Tag Archives: Donbass

The Odessa Massacre – Part 1: Traumas and emotions

People will respond different when confronted with traumatic experiences and emotions. Some will be silent for a while, locked inside themselves with their thoughts. Others will scream and shout to express their feelings, anger or frustration. When I am confronted with emotional trauma, two things happen. The first thing that happens is that I become unaware of my surroundings and I stop caring that everything is in the right place. Anyone who knows me, knows that this is very strange behavior for me. The second things that happens is that I start to feel my feet, the feet I don’t have any more for over a decade. This might be difficult to imagine but I literally feel my feet turn cold and I already know that when I will be finally able to sleep, my night will be disrupted by phantom pains and nightmares of the explosion.

The evening of 2 May 2014 started very nice for me and nothing pointed at having my feet turn cold that day. After a good wheel-tennis tournament in which I managed to finish in 3rd place, my friends and I went to our favorite fish-restaurant overlooking the harbor of Amsterdam. When the food was being served, I noticed an incoming call from a friend in Odessa but I decided to call him back after dinner. A decision I still regret! We enjoyed our food and some nice wine and when we left the restaurant I remembered the missed call and tried to call my friend back. Busy signal, it took me some attempts before I could finally reach him.

They are killing us! Our people are burning, they are killing us!

A very hectic conversation, panic and fear in his voice. Bits and pieces of what has happened and what was happening. My feet turned cold while trying to understand what my friend was telling me. A protest and a counter-protest escalated, people locked up in a building, shots fired, fire everywhere, the building set on fire with people inside. Many died, didn’t know how many but must be many. Escaped with his younger brother, beaten by hooligans. Cousin still missing, very worried and afraid.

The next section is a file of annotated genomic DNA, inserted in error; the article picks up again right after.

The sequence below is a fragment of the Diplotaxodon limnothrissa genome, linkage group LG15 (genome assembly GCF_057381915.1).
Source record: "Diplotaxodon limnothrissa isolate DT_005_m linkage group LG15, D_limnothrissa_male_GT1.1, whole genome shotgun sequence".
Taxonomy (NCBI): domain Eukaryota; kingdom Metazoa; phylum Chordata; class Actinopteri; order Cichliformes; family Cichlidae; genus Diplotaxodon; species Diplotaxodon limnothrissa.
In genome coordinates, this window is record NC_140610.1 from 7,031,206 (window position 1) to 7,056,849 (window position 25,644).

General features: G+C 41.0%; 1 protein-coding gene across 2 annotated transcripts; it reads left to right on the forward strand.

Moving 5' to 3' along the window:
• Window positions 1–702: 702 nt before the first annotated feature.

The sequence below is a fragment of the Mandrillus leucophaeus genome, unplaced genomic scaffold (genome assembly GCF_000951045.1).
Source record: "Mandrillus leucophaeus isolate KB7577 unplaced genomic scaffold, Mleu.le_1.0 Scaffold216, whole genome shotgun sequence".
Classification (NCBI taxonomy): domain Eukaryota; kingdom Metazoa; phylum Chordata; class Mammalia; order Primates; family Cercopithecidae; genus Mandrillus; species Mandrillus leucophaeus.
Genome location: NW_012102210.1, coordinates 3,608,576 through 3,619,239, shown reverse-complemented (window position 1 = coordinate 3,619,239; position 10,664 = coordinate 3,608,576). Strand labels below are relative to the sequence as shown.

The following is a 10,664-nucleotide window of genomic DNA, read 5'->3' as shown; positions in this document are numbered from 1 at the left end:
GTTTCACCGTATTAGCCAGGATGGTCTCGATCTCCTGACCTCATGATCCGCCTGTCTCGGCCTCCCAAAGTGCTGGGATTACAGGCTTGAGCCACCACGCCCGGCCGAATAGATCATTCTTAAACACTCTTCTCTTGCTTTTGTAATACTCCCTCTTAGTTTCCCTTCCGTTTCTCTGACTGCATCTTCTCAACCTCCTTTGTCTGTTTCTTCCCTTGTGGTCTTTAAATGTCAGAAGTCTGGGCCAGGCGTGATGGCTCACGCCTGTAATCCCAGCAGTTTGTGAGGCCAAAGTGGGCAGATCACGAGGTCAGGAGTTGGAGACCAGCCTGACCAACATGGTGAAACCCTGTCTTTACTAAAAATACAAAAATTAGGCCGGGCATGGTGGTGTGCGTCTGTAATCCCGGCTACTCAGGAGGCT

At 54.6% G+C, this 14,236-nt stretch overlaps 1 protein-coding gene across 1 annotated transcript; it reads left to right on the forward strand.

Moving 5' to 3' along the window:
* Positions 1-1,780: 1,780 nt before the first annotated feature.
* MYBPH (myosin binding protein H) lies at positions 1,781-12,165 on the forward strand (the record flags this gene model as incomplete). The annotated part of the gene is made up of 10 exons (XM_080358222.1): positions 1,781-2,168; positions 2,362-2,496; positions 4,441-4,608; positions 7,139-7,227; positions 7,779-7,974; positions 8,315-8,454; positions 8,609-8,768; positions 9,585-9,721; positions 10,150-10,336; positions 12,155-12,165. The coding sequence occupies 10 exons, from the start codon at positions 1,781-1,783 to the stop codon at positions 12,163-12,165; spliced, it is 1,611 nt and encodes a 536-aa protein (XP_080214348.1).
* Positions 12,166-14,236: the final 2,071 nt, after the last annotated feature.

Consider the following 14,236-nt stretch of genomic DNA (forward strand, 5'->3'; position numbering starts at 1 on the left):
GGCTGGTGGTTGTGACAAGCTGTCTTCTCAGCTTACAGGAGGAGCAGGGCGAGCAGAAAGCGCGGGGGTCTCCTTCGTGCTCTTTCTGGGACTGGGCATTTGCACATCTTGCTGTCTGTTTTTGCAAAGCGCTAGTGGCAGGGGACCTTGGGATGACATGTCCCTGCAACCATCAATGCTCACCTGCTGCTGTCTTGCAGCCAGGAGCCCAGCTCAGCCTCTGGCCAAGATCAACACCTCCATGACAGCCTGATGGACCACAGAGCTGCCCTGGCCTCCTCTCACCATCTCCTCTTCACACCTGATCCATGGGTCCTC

Continue reading The Odessa Massacre – Part 1: Traumas and emotions

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Val Lisitsa – When a voice is silenced by lies…

While plotting the downfall of the Soviet Union, months before the referendum which gave Ukraine its independence and empowered Yeltsin to complete his struggle for power, Yeltsin addressed the status of Donbass, Odessa and Crimea with his Ukrainian counterpart and co-conspirator. When confronted with a crystal clear statement that Ukraine was not willing to give up any of its territory, Yeltsin stated that “with a bleeding heart, Russia must pay the price of giving up the Russian cities of Kharkov, Donetsk, Mariupol and Odessa to gain its own independence” and his counterpart only noticed later that Yeltsin did not mention Crimea in this statement. Several months later, during their final personal meeting in Minsk before the collapse of the Soviet Union, both future presidents agreed that there will be no resettlement of citizens between their countries and the current borders will be accepted by all parties involved.

During his flight back to Moscow, Yeltsin told his aide that he would “bring back the mines and farmlands of Donbass to Russia when the time is right and make sure the harbors of Mariupol, Odessa and Sevastopol will once again fly the Russian flag” but that for now he would go along with the agreement. His aide noted in his memoirs that Yeltsin didn’t even bother to mention the people involved and that he wondered how Yeltsin was planning to come back on an agreement he had just committed to. As a result of this agreement, former citizens of the Soviet Union living in Donbass woke up on New Year’s Day as citizens of Ukraine without being asked for their will. A country with which they had neither emotional nor historical ties for in all they were, they were Russians in their hearts and their souls. Forced to be citizens of a country they didn’t belong to, a country which never truly accepted them and abandoned by the future presidents during negotiations over power.